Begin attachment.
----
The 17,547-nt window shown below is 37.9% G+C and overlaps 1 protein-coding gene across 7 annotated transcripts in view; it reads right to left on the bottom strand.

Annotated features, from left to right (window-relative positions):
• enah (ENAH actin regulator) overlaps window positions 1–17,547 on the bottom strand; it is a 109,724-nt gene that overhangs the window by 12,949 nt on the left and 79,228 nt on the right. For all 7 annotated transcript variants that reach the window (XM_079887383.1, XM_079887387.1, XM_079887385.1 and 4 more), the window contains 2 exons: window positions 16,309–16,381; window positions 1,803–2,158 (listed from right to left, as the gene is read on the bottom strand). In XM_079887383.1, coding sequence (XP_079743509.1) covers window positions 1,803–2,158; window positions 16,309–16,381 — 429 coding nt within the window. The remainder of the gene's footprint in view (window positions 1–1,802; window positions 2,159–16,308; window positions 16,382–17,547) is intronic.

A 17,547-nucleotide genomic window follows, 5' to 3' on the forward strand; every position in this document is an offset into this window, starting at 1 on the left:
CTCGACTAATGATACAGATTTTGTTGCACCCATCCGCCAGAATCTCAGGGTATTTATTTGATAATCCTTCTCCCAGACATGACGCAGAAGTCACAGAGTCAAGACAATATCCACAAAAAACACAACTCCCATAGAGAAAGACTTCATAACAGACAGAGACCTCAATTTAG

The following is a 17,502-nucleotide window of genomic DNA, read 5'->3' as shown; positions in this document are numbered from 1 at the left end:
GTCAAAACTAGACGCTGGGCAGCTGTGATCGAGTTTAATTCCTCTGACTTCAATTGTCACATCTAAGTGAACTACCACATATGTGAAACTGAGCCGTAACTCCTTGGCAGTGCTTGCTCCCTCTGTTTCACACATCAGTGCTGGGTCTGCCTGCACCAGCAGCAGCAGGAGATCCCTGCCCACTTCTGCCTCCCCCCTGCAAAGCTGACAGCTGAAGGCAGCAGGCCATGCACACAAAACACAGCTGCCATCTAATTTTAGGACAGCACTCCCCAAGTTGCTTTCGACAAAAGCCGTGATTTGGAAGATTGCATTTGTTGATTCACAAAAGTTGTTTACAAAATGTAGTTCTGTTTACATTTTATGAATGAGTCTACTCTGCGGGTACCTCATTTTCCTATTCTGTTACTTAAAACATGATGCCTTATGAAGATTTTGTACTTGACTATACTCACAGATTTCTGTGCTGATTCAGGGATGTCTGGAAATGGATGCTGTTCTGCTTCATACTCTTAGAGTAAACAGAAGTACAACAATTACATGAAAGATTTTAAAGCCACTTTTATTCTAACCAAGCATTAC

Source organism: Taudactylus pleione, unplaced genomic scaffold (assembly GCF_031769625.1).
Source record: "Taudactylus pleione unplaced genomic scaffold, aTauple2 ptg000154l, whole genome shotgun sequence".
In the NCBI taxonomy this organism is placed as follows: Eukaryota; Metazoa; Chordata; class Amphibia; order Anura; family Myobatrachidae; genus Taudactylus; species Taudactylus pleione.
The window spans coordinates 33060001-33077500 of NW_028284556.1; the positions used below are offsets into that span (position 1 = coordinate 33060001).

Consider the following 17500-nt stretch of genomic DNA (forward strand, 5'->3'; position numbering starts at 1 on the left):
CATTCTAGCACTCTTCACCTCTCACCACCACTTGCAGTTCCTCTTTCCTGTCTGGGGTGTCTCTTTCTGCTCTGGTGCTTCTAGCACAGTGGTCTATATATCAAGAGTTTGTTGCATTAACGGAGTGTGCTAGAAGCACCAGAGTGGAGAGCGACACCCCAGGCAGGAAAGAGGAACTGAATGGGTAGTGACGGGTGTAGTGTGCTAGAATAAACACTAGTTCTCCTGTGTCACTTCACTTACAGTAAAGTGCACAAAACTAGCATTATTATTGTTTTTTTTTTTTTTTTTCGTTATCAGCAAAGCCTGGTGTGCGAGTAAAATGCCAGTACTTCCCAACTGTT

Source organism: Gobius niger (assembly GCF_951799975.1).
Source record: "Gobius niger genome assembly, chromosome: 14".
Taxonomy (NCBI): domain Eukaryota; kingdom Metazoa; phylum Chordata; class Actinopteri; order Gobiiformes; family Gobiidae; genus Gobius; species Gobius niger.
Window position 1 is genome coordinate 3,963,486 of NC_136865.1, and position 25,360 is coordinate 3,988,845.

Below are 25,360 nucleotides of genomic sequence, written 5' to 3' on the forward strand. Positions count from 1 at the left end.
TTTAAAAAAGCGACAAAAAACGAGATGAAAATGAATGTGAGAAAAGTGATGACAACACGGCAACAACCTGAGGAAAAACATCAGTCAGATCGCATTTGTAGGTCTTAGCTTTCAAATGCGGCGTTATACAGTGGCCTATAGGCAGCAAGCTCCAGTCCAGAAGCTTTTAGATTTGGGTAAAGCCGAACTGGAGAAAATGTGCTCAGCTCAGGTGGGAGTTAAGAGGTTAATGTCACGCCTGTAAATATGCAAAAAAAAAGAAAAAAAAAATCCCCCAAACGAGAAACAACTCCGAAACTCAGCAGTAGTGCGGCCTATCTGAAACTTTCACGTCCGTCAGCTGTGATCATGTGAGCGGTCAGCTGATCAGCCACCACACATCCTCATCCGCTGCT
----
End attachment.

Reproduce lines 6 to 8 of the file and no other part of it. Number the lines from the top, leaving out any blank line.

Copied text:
The following is a 17,502-nucleotide window of genomic DNA, read 5'->3' as shown; positions in this document are numbered from 1 at the left end:
GTCAAAACTAGACGCTGGGCAGCTGTGATCGAGTTTAATTCCTCTGACTTCAATTGTCACATCTAAGTGAACTACCACATATGTGAAACTGAGCCGTAACTCCTTGGCAGTGCTTGCTCCCTCTGTTTCACACATCAGTGCTGGGTCTGCCTGCACCAGCAGCAGCAGGAGATCCCTGCCCACTTCTGCCTCCCCCCTGCAAAGCTGACAGCTGAAGGCAGCAGGCCATGCACACAAAACACAGCTGCCATCTAATTTTAGGACAGCACTCCCCAAGTTGCTTTCGACAAAAGCCGTGATTTGGAAGATTGCATTTGTTGATTCACAAAAGTTGTTTACAAAATGTAGTTCTGTTTACATTTTATGAATGAGTCTACTCTGCGGGTACCTCATTTTCCTATTCTGTTACTTAAAACATGATGCCTTATGAAGATTTTGTACTTGACTATACTCACAGATTTCTGTGCTGATTCAGGGATGTCTGGAAATGGATGCTGTTCTGCTTCATACTCTTAGAGTAAACAGAAGTACAACAATTACATGAAAGATTTTAAAGCCACTTTTATTCTAACCAAGCATTAC

Source organism: Taudactylus pleione, unplaced genomic scaffold (assembly GCF_031769625.1).